Plenary Sessions

The Conference at Intelligent Energy International featured plenary sessions led by internationally renowned experts, across each of the three days.

  • Plenary Session 1:
    How Can Intelligent Energy Be The Way Forward Out Of The Downturn?

    Tuesday 6th September
    10:45 - 12:30

    Sub-committee: Jan-Erik Nordtvedt, Epsis; Amy Zeringue, Chevron; David Johnson, Petrolink; Chai Chon Fui, Shell
    Contributor: Tony Edwards, Stepchange Global Consultancy Ltd
    Panellists confirmed to date: Johan Atema, VP Production Excellence Producing Assets, Shell; David Boyle,UK Operations Manager, ConocoPhillips; Mark Edgerton, Alba Asset Manager, Chevron; Greg Hickey, Digital Technology Operations Advisor, BP Upstream Technology

    Moderator: Judson Jacobs, Senior Director, IHS Energy

    This session will focus on how Intelligent Energy efforts could be a way to manage our assets differently, more efficiently, and effectively during this downturn…and how to translate and sustain those methods into new modes of operation as we prepare for the inevitable rebound of commodity prices. Different options exist — which approaches are companies taking and what is the right balance of cutting costs vs. doubling down on new ways of working?

  • Plenary Session 2:
    Applying IO To The Major Project Process To Reduce Capex And Opex While Retaining A High Availability

    Wednesday 7th September
    11:00 - 12:30

    Sub-committee : Vidar Hepsø, Principal Researcher, Statoil and Tony Edwards, CEO, Stepchange Global Co
    Speakers: Peter Boyle, Senior Principal Consultant Risk Management Services, DNV GL; Tony Edwards, CEO, Stepchange Global Co; Judson Jacobs, Senior Director, IHS Energy and Carl Schmitz, Operations Manager, Shell
    Moderator: Vidar Hepsø, Principal Researcher, Statoil

    This session brings together a panel of oil and gas executives that have used unmanned principles and Integrated Operations to enable operational efficiency and reduce costs. Whilst Intelligent Energy, Integrated Operations and digital oilfield (DOF) have seen major performance improvement initiatives over the last decade, there is still a reluctance to fully embrace the approach in greenfield projects. This is mainly due to a lack of understanding of what is possible and what the value created is. There are in fact very few examples where the operational and project concept has been radically changed through the application of intelligent energy approaches. A low CAPEX-OPEX future calls for ‘an appropriate level of smartness’ where the configuration of technological capabilities must be better matched with human, process and governance capabilities. The panel will discuss how to apply IO and Intelligent Energy in the Major Project Process to reduce CAPEX and OPEX while retaining a high availability.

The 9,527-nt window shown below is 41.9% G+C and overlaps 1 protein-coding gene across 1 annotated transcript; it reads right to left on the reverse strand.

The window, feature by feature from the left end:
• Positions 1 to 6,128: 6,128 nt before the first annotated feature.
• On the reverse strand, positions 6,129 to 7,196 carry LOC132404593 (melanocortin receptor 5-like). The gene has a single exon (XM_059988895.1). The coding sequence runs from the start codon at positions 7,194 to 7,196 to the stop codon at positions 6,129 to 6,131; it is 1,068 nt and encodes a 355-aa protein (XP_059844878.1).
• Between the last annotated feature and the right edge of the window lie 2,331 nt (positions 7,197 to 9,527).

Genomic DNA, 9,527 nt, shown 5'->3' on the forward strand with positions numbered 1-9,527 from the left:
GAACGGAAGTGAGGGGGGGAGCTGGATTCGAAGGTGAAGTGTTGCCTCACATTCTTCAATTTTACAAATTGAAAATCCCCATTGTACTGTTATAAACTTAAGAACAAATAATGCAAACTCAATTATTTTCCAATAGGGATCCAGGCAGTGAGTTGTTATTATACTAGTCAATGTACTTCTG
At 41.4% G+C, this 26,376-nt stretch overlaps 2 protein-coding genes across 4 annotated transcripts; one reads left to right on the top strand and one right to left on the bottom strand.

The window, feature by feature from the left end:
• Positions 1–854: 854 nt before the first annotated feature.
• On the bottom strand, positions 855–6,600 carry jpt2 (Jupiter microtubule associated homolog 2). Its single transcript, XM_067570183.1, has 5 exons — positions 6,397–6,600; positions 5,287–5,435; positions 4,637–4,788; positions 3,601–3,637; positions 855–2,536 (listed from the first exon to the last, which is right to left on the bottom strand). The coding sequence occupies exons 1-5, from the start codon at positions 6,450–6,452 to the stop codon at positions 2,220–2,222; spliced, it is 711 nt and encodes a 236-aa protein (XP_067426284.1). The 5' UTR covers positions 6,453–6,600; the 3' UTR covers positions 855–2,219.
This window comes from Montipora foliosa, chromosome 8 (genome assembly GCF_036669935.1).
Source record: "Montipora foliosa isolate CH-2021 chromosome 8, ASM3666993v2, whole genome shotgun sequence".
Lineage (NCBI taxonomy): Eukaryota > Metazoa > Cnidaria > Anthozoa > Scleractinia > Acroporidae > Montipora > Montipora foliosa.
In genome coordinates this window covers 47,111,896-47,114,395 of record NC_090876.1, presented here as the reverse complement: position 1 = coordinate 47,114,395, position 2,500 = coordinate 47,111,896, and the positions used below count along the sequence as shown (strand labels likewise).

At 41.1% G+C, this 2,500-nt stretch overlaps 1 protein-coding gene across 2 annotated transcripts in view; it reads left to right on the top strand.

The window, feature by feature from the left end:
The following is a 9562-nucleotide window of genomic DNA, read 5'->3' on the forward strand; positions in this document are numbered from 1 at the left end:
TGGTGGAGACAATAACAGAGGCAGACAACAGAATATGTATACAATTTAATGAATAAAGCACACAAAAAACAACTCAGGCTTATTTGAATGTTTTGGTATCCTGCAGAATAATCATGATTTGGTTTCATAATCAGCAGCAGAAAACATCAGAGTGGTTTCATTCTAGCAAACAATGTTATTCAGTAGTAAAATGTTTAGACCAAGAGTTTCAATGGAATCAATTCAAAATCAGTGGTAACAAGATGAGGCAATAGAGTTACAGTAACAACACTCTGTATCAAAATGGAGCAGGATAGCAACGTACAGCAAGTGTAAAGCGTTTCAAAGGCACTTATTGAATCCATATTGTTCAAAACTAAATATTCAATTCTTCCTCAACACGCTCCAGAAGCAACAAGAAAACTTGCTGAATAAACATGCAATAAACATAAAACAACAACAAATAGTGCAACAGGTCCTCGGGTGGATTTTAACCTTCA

• Plenary Session 3:
    Making The Digital Revolution Work For Intelligent Energy

    Thursday 8th September
    11:00 - 12:45

    Sub-committee: Walt Aldred, Schlumberger; Hege Kverneland, NOV; Justin Rounce, Schlumberger
    Panellists: Rustom K. Mody, Vice President Technical Excellence/Enterprise Technology, Baker Hughes Inc; Gianfranco Visentin, Head, Automation and Robotics Section, European Space Agency (ESA)
    Moderator: David Reid, CMO, NOV

    How can we take advantage of the digital technology revolution to operate effectively in the new paradigm for oil and gas? In the current economic environment the challenge of the industry is to deliver increases in efficiency and capability. This session will explore the capabilities and limitations of this new generation of digital technologies and what opportunities they offer IE for both short term incremental and medium to longer term radical change.

    The rapid development and proliferation of digital systems from Big data analytics to autonomous systems is already having a significant impact on industry and our everyday lives. The digitally driven ecosystem of product selection, automated warehousing, and coordinated delivery etc. have enabled internet shopping. In the near future these technologies promise even more radical changes such as self-driving cars. Other major industries, such as mining, have turned to autonomous systems to reduce cost base and increase productivity, today mines in Australia are operated remotely using
    autonomous vehicles.

    • Trends and Drivers:
      What internal and external market factors require us to change? These include: technology development, social, economic, regulatory, dealing with uncertainty, environmental and liability.
    • Opportunities:
      What significant value could be realised for the industry through efficiency gains and new capability that would provide economically viable access to existing and new reserves? How will our organisation and working lives change?
    • Value Chain:
      What motivations and factors influencing elements of the value chain that will drive the creation delivery and adoption of applications of digital systems.

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